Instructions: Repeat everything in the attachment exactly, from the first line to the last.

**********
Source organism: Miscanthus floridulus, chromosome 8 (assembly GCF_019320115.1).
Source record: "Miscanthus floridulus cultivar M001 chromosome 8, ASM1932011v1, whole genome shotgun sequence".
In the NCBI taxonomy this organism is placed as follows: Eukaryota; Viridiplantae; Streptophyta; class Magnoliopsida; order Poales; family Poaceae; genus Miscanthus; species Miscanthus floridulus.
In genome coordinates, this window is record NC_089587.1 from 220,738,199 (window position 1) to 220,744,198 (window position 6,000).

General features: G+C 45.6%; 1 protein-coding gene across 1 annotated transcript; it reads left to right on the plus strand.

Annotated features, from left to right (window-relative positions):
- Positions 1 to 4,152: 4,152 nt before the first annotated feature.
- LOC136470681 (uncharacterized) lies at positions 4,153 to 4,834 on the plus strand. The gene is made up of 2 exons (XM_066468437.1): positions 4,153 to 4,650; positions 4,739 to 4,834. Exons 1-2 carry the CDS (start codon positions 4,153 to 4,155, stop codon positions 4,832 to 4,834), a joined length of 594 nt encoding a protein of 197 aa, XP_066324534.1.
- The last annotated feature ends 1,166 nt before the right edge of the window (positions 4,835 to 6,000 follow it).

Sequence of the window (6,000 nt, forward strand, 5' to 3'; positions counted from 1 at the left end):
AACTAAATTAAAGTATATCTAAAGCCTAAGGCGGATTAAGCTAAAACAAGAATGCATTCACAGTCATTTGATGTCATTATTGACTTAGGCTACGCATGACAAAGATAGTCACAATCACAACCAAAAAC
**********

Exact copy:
Source organism: Miscanthus floridulus, chromosome 8 (assembly GCF_019320115.1).
Source record: "Miscanthus floridulus cultivar M001 chromosome 8, ASM1932011v1, whole genome shotgun sequence".
In the NCBI taxonomy this organism is placed as follows: Eukaryota; Viridiplantae; Streptophyta; class Magnoliopsida; order Poales; family Poaceae; genus Miscanthus; species Miscanthus floridulus.
In genome coordinates, this window is record NC_089587.1 from 220,738,199 (window position 1) to 220,744,198 (window position 6,000).

General features: G+C 45.6%; 1 protein-coding gene across 1 annotated transcript; it reads left to right on the plus strand.

Annotated features, from left to right (window-relative positions):
- Positions 1 to 4,152: 4,152 nt before the first annotated feature.
- LOC136470681 (uncharacterized) lies at positions 4,153 to 4,834 on the plus strand. The gene is made up of 2 exons (XM_066468437.1): positions 4,153 to 4,650; positions 4,739 to 4,834. Exons 1-2 carry the CDS (start codon positions 4,153 to 4,155, stop codon positions 4,832 to 4,834), a joined length of 594 nt encoding a protein of 197 aa, XP_066324534.1.
- The last annotated feature ends 1,166 nt before the right edge of the window (positions 4,835 to 6,000 follow it).

Sequence of the window (6,000 nt, forward strand, 5' to 3'; positions counted from 1 at the left end):
AACTAAATTAAAGTATATCTAAAGCCTAAGGCGGATTAAGCTAAAACAAGAATGCATTCACAGTCATTTGATGTCATTATTGACTTAGGCTACGCATGACAAAGATAGTCACAATCACAACCAAAAAC